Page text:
In addition, the structure of the mass separation filter is formed by the first and second magnets and the collimator walls, therefore, it has a simple structure. Since the incident ions are deflected by only the magnetic fields, designing a collimator that does not generate effects from the interaction of the magnetic and electric fields is easy. Further, according to the present invention, a beam channel is realized which curves in a shape that inverts a channel curved in one direction, therefore, it has excellent ion convergence, and enables a reduction in the size of the mass separation filter used in a large area ion beam passing through slits with a high aspect ratio.

BRIEF DESCRIPTION OF THE DRAWINGS

FIG. 1 is a schematic cross-sectional view of an ion source provided with a mass separation device according to the present invention;

FIG. 2 is a schematic perspective view of an electrode structure in the mass separation device of the present invention;

FIG. 3 is a front cross-sectional view of the electrode structure of FIG. 2;

FIG. 4A is a perspective view of the structure of a mass separation filter used in the ion source of FIG. 1; FIG. 4B is a side view of five electrode plates shown in FIG. 1;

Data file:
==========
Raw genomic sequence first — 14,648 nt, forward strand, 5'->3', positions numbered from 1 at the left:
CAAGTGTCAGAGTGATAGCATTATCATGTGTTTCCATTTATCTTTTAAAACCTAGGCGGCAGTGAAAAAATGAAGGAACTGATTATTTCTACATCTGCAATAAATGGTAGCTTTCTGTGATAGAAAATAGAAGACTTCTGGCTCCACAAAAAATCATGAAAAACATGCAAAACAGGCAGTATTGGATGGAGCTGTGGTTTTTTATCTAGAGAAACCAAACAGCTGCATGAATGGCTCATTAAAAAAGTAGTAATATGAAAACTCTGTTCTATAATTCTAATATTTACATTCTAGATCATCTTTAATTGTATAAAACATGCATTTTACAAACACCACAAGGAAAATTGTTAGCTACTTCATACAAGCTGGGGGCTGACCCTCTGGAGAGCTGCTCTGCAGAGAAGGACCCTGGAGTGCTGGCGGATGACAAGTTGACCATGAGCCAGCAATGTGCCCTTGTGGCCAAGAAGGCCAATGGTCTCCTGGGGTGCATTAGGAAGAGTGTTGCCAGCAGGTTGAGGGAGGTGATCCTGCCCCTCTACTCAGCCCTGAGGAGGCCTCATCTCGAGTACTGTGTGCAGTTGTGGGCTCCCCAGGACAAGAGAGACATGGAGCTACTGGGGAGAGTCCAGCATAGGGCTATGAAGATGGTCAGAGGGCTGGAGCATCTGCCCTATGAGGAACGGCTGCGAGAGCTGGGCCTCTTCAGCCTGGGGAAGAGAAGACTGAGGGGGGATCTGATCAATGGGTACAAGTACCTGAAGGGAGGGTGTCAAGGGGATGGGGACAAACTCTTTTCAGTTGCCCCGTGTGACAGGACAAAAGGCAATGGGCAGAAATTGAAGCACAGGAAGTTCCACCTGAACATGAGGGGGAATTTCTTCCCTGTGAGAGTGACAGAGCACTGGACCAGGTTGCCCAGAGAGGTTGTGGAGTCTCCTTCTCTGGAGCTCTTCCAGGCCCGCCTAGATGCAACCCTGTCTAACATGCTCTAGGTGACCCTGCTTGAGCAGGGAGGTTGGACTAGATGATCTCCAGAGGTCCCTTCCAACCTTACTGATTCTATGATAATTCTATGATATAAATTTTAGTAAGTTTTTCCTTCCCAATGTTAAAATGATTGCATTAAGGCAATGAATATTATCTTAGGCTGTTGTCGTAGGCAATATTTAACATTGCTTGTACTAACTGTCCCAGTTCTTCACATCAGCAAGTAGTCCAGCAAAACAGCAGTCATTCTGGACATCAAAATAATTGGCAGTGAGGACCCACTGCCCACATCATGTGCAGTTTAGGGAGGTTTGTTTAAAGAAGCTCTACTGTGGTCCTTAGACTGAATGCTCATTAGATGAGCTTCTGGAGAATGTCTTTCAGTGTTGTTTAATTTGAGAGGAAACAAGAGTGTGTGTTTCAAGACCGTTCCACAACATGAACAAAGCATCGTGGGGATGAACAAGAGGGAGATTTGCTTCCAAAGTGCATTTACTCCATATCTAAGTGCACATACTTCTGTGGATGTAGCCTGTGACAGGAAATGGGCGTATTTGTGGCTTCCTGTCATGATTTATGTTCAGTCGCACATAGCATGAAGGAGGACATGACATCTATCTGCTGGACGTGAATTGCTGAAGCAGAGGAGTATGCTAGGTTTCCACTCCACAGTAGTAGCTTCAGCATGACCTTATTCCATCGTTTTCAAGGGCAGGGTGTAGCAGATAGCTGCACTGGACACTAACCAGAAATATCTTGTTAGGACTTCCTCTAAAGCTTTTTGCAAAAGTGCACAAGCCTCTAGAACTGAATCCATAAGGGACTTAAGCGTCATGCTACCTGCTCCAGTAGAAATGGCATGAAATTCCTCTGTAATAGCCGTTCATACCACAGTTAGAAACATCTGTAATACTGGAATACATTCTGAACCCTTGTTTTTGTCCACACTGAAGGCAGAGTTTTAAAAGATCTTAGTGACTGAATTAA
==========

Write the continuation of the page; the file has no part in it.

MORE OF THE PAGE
FIG. 5 is a detailed cross-sectional view of the structure of a magnet portion for performing mass separation with an extraction electrode;

FIG. 6 is a cross-sectional view of the structure of a magnet portion in another embodiment;

FIG. 7 is a schematic view of an electrode arrangement in a conventional mass separation device; and

FIG. 8A is a cross-sectional view of an ion source provided in another conventional mass separation device; and FIGS. 8B and 8C are vertical and horizontal cross-sectional views showing an arrangement relation between magnets and through holes arranged on the extraction electrode of FIG. 8A.

DESCRIPTION OF THE PREFERRED EMBODIMENTS

Embodiments of the present invention will be described with reference to the accompanying drawings. FIG. 1 is a schematic cross-sectional view of an ion source 10 using a mass separation filter according to the present invention; and FIGS. 2 and 3 are a schematic perspective view showing the basic structure of a mass separation filter 20 according to the present invention in the ion source and a front view thereof.